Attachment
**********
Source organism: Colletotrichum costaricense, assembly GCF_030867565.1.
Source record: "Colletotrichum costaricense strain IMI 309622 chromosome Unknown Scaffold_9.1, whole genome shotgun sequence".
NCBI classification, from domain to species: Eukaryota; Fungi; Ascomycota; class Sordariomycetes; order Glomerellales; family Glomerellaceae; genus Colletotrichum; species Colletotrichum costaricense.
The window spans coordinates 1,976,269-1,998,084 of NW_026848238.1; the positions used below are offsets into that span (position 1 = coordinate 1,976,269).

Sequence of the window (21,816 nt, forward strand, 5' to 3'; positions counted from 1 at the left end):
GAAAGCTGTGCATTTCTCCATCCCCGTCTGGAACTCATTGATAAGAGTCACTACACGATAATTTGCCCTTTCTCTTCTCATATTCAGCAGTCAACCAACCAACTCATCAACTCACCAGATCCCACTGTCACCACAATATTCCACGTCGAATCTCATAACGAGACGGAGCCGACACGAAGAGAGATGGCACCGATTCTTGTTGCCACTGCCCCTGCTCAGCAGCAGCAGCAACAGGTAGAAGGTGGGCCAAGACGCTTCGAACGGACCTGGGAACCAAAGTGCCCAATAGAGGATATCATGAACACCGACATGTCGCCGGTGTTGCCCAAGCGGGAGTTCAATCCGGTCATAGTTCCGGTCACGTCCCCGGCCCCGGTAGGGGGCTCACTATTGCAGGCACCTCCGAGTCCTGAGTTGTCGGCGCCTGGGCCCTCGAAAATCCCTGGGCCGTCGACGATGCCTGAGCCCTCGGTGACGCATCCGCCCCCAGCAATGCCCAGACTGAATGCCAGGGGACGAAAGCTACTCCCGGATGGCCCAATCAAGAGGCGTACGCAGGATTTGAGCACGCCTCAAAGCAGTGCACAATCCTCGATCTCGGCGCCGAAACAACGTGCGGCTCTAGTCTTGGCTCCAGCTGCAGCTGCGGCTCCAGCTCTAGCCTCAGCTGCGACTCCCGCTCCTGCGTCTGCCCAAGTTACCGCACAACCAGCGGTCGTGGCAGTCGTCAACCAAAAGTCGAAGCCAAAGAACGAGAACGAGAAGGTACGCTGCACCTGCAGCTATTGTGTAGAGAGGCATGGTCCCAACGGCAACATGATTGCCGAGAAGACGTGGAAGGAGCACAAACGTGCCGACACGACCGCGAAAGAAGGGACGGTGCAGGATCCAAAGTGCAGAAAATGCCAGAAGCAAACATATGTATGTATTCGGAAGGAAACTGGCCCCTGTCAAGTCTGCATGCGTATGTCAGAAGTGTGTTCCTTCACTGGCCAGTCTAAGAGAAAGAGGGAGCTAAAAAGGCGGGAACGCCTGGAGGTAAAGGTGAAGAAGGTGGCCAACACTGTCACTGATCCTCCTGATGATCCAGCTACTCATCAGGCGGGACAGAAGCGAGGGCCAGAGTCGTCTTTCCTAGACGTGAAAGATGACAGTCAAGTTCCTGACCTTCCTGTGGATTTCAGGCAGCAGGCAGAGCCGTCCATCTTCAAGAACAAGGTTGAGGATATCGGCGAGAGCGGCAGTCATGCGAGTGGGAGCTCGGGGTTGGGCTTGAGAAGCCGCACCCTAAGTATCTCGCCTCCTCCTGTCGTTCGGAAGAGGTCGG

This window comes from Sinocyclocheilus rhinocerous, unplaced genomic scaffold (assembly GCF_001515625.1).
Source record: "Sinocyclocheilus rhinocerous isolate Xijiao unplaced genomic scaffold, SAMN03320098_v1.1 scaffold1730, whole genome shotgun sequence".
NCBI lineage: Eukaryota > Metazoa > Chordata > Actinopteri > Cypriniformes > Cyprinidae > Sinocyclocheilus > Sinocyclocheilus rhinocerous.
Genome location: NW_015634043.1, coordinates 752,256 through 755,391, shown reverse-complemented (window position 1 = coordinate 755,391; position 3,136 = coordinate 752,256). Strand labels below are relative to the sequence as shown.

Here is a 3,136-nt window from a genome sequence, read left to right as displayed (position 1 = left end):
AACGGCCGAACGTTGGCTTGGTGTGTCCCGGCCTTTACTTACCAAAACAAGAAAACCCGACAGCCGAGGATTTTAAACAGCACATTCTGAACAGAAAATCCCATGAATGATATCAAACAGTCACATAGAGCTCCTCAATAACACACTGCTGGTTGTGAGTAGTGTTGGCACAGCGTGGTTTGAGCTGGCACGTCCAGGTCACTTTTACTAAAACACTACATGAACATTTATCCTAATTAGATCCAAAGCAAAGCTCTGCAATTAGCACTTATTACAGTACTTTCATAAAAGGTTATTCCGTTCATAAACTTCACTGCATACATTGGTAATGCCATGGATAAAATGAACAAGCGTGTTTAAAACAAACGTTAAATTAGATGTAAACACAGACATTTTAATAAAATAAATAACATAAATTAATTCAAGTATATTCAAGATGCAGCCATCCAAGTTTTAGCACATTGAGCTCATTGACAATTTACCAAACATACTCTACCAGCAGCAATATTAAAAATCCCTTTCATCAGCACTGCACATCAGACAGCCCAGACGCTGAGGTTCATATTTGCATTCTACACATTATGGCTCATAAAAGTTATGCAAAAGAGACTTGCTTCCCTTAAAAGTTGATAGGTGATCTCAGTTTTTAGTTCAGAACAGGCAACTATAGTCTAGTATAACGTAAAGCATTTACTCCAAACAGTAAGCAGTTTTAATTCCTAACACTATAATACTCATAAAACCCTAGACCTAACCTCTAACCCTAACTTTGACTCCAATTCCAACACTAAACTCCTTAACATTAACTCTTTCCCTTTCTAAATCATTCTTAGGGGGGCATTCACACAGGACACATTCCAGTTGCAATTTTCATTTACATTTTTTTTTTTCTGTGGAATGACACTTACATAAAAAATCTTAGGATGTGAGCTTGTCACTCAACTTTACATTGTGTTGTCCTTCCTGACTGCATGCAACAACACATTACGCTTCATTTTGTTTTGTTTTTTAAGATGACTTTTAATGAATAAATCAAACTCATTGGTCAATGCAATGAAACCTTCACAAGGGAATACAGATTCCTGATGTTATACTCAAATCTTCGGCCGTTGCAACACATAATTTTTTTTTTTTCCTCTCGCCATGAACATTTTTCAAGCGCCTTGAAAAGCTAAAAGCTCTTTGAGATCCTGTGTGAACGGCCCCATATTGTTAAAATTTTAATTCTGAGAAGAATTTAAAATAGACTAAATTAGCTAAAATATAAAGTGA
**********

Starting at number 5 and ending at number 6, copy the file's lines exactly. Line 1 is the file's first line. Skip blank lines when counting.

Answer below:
Sequence of the window (21,816 nt, forward strand, 5' to 3'; positions counted from 1 at the left end):
GAAAGCTGTGCATTTCTCCATCCCCGTCTGGAACTCATTGATAAGAGTCACTACACGATAATTTGCCCTTTCTCTTCTCATATTCAGCAGTCAACCAACCAACTCATCAACTCACCAGATCCCACTGTCACCACAATATTCCACGTCGAATCTCATAACGAGACGGAGCCGACACGAAGAGAGATGGCACCGATTCTTGTTGCCACTGCCCCTGCTCAGCAGCAGCAGCAACAGGTAGAAGGTGGGCCAAGACGCTTCGAACGGACCTGGGAACCAAAGTGCCCAATAGAGGATATCATGAACACCGACATGTCGCCGGTGTTGCCCAAGCGGGAGTTCAATCCGGTCATAGTTCCGGTCACGTCCCCGGCCCCGGTAGGGGGCTCACTATTGCAGGCACCTCCGAGTCCTGAGTTGTCGGCGCCTGGGCCCTCGAAAATCCCTGGGCCGTCGACGATGCCTGAGCCCTCGGTGACGCATCCGCCCCCAGCAATGCCCAGACTGAATGCCAGGGGACGAAAGCTACTCCCGGATGGCCCAATCAAGAGGCGTACGCAGGATTTGAGCACGCCTCAAAGCAGTGCACAATCCTCGATCTCGGCGCCGAAACAACGTGCGGCTCTAGTCTTGGCTCCAGCTGCAGCTGCGGCTCCAGCTCTAGCCTCAGCTGCGACTCCCGCTCCTGCGTCTGCCCAAGTTACCGCACAACCAGCGGTCGTGGCAGTCGTCAACCAAAAGTCGAAGCCAAAGAACGAGAACGAGAAGGTACGCTGCACCTGCAGCTATTGTGTAGAGAGGCATGGTCCCAACGGCAACATGATTGCCGAGAAGACGTGGAAGGAGCACAAACGTGCCGACACGACCGCGAAAGAAGGGACGGTGCAGGATCCAAAGTGCAGAAAATGCCAGAAGCAAACATATGTATGTATTCGGAAGGAAACTGGCCCCTGTCAAGTCTGCATGCGTATGTCAGAAGTGTGTTCCTTCACTGGCCAGTCTAAGAGAAAGAGGGAGCTAAAAAGGCGGGAACGCCTGGAGGTAAAGGTGAAGAAGGTGGCCAACACTGTCACTGATCCTCCTGATGATCCAGCTACTCATCAGGCGGGACAGAAGCGAGGGCCAGAGTCGTCTTTCCTAGACGTGAAAGATGACAGTCAAGTTCCTGACCTTCCTGTGGATTTCAGGCAGCAGGCAGAGCCGTCCATCTTCAAGAACAAGGTTGAGGATATCGGCGAGAGCGGCAGTCATGCGAGTGGGAGCTCGGGGTTGGGCTTGAGAAGCCGCACCCTAAGTATCTCGCCTCCTCCTGTCGTTCGGAAGAGGTCGG